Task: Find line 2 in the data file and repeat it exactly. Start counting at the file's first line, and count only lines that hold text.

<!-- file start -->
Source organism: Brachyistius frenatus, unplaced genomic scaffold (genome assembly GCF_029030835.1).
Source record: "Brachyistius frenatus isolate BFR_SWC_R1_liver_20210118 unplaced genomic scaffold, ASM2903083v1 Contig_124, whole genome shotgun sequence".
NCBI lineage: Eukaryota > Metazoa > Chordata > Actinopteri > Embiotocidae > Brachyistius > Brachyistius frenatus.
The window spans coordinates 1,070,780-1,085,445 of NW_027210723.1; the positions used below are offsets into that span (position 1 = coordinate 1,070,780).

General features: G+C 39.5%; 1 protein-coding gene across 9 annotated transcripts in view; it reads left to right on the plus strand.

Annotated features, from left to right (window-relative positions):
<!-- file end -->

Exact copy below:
Source record: "Brachyistius frenatus isolate BFR_SWC_R1_liver_20210118 unplaced genomic scaffold, ASM2903083v1 Contig_124, whole genome shotgun sequence".